Rocío Valdivia traveled from Spain to attend her 6th WordCamp Europe and also joined the Community Team for contributor day, creating documentation and mentoring WordCamp organizers.

“I’ve been having a meeting with the WordCamp Nordic organizing team,” Valdivia said. “We are talking about the next WordCamp Nordic, a large regional WordCamp, that will be held next year in Helsinki in March.”

The Hosting team was also able to work, despite the wi-fi outage, bringing together representatives from different countries and hosting companies.

“We’ve been going through and writing some best practices and documentation,” Michael Schroder said. “We’ve been making some good progress on the performance area of the docs, so I feel pretty good about getting some of that committed today.”

For the first time, WordCamp Europe also set aside a spacious, designated room for attendees who wanted to continue collaborating on contributions during the main conference.

Wifi outages are a common occurrence at WordCamp Contributor days. While many attendees I spoke with said they were frustrated and inconvenienced by the inability to be productive, others expressed happy sentiments about the opportunity to be together in one place.

“The most important thing about contributor day is talking to people, getting to know each other, face timing in real life,” Polyglots team lead Petya Raykovska said. “These are always very useful connections to have, learning everybody’s name, asking questions about their experience contributing, and them asking you questions about general experience with the team. It’s actually been great. I feel like it’s given people a chance to talk to each other. No time is lost in contributor day, really.”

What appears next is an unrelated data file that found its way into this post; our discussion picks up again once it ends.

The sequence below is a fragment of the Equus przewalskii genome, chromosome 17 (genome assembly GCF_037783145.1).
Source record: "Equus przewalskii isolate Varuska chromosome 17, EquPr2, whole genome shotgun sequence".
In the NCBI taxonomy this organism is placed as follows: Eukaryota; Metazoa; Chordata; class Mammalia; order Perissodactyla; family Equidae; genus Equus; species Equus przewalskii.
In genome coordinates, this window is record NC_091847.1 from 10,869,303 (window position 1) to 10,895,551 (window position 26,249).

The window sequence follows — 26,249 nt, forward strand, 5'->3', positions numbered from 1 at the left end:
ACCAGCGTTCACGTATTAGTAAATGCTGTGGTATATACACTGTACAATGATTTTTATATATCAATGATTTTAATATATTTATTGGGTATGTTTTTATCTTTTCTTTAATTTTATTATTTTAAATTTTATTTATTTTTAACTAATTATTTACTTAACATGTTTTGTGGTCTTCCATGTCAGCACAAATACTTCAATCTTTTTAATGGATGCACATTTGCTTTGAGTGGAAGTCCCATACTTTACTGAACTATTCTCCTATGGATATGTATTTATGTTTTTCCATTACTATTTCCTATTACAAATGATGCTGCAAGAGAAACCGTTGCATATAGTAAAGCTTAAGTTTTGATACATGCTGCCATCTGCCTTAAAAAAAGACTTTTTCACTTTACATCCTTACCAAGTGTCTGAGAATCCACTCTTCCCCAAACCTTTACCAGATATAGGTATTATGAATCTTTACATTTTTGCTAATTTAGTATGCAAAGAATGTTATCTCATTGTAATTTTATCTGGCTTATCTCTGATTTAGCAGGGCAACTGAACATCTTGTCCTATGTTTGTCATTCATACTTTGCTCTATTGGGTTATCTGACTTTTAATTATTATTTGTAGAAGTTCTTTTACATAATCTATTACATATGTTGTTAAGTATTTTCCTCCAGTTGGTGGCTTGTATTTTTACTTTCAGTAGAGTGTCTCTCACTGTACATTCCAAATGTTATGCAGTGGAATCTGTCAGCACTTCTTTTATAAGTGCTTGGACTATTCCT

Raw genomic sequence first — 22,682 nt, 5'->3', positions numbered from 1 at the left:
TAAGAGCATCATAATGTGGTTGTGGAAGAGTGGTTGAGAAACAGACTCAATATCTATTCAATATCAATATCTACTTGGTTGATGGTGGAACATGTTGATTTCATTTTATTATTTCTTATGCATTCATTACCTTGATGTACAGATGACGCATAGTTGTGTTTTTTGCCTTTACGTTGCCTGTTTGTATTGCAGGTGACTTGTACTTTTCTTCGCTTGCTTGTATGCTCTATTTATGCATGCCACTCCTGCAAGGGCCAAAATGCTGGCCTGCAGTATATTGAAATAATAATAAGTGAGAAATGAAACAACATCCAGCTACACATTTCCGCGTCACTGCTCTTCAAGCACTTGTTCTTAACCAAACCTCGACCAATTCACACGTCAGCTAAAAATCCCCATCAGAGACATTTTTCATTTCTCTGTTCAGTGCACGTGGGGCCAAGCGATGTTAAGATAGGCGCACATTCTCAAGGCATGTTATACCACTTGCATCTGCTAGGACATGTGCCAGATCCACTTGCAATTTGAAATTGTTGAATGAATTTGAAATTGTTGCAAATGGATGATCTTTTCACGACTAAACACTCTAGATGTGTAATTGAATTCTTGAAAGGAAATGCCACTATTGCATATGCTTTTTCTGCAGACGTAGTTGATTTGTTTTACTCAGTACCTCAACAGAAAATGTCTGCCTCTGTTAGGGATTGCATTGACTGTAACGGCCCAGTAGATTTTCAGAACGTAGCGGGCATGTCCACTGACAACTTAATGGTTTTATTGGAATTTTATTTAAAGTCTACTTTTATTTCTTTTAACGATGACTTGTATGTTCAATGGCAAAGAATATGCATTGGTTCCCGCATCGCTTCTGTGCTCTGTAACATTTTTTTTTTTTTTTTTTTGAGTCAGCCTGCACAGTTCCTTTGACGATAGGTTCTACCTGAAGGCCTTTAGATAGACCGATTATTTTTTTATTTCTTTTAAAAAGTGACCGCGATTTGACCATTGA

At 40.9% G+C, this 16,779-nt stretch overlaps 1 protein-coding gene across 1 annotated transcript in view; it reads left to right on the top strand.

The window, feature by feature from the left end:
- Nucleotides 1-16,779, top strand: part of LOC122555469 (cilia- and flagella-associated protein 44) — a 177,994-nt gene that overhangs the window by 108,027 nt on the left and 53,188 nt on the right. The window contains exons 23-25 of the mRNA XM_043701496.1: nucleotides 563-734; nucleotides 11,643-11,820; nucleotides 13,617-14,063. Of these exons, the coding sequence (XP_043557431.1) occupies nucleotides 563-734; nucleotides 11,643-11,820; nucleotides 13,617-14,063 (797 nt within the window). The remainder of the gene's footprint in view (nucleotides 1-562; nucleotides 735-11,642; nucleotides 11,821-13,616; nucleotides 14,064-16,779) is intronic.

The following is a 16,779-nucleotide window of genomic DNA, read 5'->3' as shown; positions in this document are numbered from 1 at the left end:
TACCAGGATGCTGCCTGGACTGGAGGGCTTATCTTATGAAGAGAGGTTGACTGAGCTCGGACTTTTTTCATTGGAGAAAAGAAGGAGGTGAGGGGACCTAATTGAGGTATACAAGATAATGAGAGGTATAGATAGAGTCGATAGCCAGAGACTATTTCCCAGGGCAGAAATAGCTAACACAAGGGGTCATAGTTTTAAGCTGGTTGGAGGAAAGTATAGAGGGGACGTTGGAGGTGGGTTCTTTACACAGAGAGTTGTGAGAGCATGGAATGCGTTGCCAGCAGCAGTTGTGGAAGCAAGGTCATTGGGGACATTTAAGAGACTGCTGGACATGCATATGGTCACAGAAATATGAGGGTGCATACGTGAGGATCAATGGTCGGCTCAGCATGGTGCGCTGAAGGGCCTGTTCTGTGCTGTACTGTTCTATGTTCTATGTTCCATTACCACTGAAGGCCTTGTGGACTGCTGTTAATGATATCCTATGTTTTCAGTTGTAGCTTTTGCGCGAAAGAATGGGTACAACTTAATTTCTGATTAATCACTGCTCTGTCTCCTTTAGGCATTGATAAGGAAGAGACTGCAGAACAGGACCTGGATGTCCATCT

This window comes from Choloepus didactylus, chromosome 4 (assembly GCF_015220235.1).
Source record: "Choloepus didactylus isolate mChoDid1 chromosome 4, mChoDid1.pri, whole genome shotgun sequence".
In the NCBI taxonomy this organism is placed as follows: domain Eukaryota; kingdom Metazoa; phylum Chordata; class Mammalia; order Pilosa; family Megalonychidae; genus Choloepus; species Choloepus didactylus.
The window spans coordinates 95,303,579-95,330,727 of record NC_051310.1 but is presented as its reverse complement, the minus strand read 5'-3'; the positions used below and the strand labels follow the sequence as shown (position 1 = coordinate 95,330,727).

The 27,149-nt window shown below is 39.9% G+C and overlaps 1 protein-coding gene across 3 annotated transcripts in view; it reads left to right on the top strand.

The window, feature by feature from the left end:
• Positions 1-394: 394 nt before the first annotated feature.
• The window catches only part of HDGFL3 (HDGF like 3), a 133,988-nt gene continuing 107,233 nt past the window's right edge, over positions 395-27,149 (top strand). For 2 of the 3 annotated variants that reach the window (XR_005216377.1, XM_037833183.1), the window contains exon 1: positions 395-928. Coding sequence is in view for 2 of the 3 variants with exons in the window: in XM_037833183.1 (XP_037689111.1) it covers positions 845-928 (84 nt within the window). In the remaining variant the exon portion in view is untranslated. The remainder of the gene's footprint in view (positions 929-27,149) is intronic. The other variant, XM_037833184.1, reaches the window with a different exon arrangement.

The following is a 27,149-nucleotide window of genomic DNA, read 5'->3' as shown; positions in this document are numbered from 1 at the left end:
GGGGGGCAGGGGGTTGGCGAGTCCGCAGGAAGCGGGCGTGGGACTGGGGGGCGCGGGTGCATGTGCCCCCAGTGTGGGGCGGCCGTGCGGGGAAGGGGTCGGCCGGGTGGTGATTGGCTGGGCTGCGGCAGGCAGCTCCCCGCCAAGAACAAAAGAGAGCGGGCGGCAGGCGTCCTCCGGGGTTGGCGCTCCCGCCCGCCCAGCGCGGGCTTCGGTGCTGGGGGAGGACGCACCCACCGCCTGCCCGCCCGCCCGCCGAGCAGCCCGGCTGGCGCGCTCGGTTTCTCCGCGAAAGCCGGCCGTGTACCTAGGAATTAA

by Sarah Gooding at June 18, 2018 11:23 AM under WordCamp Europe

June 15, 2018

Post Status: Productizing your service business, with Brian Casel

Welcome to the Post Status Draft podcast, which you can find on iTunes, Google Play, Stitcher, and via RSS for your favorite podcatcher. Post Status Draft is hosted by Brian Krogsgard and co-host Brian Richards.

In this episode, Brian is joined by guest-host Brian Casel. Brian runs Audience Ops, a productized service that offers all aspects of content creation for companies. Brian has been in the WordPress community for a long time, and for years has worked on creating processes around his business to enable him to get beyond a freelancer work life and into treating services like products.

Before Audience Ops, he ran Restuarant Engine — a niche WordPress site provider, where he really honed many of the processes his company still uses today — which he sold for six figures.

We dig in to why he decided to make a transformation with his businesses to be so process oriented, and how he turned that into the 30-person organization it is today, as well as the various courses and communities around Productize and Scale.

By the way, if you like this interview, Brian has an active job posting on Post Status for a blog content writer for Audience Ops.

 

Links

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by Brian Krogsgard at June 15, 2018 06:11 PM under Business owners

WPTavern: Gutenberg Team Panel Talks Release Timeline, Theme Building, and Customization at WCEU

The Gutenberg team took questions from a full room users and developers this morning before diving into the specifics of the editor’s design, block creation, and how to further extend the new interface. The first question they addressed is the one everyone is asking: When will Gutenberg land in core?

The team said the editor is pretty close to feature complete and should achieve that in the next few months when version 3.3 is released. At that point the focus will be on refining the current experience. They estimate this to happen in June or the first week of July but also hinted at more information coming in Matt Mullenweg’s keynote address this afternoon.